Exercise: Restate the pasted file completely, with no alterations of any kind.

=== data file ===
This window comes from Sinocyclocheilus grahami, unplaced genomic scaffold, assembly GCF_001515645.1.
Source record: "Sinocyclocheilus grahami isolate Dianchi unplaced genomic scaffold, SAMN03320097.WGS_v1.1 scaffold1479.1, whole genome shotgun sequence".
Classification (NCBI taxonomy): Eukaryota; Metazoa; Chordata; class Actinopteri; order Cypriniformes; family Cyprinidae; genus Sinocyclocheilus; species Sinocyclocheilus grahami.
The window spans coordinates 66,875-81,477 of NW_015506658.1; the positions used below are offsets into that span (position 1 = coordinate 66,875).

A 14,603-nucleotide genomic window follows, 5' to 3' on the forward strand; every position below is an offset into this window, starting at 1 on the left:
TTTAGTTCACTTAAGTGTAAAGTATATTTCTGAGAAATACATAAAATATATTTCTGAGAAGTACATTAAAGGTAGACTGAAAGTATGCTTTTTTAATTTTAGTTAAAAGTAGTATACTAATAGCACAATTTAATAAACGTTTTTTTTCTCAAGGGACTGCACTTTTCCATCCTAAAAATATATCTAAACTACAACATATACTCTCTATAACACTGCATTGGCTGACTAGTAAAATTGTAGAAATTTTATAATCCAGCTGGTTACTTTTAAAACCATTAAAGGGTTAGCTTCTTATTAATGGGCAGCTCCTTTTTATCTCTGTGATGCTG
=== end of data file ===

This window comes from Sinocyclocheilus grahami, unplaced genomic scaffold, assembly GCF_001515645.1.
Source record: "Sinocyclocheilus grahami isolate Dianchi unplaced genomic scaffold, SAMN03320097.WGS_v1.1 scaffold1479.1, whole genome shotgun sequence".
Classification (NCBI taxonomy): Eukaryota; Metazoa; Chordata; class Actinopteri; order Cypriniformes; family Cyprinidae; genus Sinocyclocheilus; species Sinocyclocheilus grahami.
The window spans coordinates 66,875-81,477 of NW_015506658.1; the positions used below are offsets into that span (position 1 = coordinate 66,875).

A 14,603-nucleotide genomic window follows, 5' to 3' on the forward strand; every position below is an offset into this window, starting at 1 on the left:
TTTAGTTCACTTAAGTGTAAAGTATATTTCTGAGAAATACATAAAATATATTTCTGAGAAGTACATTAAAGGTAGACTGAAAGTATGCTTTTTTAATTTTAGTTAAAAGTAGTATACTAATAGCACAATTTAATAAACGTTTTTTTTCTCAAGGGACTGCACTTTTCCATCCTAAAAATATATCTAAACTACAACATATACTCTCTATAACACTGCATTGGCTGACTAGTAAAATTGTAGAAATTTTATAATCCAGCTGGTTACTTTTAAAACCATTAAAGGGTTAGCTTCTTATTAATGGGCAGCTCCTTTTTATCTCTGTGATGCTG